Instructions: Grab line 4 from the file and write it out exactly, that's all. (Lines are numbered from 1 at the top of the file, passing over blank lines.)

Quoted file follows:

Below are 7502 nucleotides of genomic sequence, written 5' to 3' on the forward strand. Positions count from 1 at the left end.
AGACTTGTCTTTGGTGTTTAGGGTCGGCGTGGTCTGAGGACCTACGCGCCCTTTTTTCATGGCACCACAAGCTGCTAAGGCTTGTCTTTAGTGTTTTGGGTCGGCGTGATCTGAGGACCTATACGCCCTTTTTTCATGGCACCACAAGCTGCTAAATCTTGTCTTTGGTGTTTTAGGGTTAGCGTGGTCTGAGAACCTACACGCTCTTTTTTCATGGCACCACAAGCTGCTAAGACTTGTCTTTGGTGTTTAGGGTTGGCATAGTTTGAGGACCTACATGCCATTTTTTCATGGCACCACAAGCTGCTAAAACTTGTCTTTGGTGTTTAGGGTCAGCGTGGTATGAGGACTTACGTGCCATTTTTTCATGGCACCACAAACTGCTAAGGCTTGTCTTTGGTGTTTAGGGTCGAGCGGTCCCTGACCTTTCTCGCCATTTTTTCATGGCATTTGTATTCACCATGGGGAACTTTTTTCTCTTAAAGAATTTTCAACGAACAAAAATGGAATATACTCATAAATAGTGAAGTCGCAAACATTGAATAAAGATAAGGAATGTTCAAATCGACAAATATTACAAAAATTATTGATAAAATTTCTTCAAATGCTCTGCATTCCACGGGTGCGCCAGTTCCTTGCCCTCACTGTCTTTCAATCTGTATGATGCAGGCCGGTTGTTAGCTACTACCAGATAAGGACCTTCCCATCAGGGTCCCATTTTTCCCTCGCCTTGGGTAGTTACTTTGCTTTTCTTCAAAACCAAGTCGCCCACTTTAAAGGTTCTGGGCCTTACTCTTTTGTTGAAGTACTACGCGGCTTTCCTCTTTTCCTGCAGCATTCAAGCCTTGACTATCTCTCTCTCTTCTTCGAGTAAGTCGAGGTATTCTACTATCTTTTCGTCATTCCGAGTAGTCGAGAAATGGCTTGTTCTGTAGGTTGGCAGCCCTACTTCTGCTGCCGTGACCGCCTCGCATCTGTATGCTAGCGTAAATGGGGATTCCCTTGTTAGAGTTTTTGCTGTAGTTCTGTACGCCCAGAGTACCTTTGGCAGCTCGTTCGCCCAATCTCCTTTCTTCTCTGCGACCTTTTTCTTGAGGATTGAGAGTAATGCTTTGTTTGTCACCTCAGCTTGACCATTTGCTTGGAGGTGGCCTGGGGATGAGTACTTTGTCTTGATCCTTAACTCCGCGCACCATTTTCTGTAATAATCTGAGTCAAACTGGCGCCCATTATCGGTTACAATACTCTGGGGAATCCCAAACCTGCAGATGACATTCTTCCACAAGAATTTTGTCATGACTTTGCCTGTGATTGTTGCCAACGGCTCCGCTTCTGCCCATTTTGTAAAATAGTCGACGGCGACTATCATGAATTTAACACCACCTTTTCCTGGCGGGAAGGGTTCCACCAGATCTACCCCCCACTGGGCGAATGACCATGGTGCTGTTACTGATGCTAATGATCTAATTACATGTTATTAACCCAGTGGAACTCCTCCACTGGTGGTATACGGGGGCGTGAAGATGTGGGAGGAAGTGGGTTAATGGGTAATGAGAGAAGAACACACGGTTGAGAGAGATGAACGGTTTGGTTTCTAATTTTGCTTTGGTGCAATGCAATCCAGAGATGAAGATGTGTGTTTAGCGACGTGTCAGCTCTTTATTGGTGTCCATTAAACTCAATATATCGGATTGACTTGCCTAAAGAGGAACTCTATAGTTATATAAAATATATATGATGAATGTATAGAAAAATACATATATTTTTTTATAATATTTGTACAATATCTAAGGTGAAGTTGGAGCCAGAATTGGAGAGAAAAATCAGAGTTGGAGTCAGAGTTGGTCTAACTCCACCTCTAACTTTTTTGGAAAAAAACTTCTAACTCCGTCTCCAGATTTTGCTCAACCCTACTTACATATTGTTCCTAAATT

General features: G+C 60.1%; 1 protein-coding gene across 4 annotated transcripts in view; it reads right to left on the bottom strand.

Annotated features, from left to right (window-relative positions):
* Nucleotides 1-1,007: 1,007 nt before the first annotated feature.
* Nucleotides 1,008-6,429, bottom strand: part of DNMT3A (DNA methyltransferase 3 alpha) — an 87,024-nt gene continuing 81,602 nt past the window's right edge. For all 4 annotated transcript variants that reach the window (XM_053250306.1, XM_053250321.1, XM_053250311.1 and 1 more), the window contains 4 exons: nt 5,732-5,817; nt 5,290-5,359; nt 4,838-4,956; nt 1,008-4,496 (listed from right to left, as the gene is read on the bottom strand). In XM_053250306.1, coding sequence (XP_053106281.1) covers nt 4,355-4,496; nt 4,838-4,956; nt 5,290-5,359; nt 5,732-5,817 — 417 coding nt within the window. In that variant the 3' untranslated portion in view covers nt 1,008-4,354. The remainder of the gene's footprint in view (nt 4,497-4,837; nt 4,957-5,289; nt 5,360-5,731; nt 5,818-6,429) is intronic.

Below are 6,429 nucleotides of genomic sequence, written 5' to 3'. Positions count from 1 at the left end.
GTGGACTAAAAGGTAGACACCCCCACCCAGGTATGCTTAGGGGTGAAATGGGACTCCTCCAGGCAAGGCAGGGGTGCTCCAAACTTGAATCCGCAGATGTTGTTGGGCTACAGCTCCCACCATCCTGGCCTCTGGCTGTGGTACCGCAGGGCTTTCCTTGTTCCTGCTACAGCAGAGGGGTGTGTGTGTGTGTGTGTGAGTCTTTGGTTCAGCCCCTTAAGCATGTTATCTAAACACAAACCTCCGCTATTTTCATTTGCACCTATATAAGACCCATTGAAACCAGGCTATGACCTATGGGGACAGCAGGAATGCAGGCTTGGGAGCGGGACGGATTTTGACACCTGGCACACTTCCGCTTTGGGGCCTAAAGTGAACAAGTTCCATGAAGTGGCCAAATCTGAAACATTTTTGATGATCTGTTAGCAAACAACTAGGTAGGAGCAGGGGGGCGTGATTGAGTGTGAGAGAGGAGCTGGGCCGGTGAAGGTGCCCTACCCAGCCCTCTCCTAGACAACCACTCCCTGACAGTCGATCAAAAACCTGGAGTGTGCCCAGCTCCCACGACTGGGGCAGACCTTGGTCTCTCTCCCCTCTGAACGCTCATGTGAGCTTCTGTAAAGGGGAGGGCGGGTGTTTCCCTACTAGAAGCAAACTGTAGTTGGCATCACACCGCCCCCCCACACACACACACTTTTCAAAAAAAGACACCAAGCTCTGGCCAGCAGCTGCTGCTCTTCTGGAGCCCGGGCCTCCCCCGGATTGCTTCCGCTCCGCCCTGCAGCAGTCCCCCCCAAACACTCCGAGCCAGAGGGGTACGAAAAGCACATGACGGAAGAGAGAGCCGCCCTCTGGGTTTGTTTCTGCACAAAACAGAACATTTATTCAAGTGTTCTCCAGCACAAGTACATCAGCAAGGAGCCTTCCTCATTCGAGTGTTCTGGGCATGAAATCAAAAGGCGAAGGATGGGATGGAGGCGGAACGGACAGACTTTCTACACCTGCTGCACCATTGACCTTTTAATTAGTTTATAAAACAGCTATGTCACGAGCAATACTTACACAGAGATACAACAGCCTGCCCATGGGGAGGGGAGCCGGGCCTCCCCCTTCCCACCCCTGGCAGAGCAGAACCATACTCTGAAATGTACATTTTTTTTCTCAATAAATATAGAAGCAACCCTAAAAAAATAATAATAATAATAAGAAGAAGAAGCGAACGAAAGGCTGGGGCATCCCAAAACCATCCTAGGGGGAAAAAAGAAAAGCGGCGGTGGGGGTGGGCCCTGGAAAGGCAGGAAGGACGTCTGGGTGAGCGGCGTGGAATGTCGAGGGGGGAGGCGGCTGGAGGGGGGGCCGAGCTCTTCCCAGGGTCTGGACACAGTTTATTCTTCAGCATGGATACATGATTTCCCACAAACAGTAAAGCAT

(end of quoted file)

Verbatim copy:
Annotated features, from left to right (window-relative positions):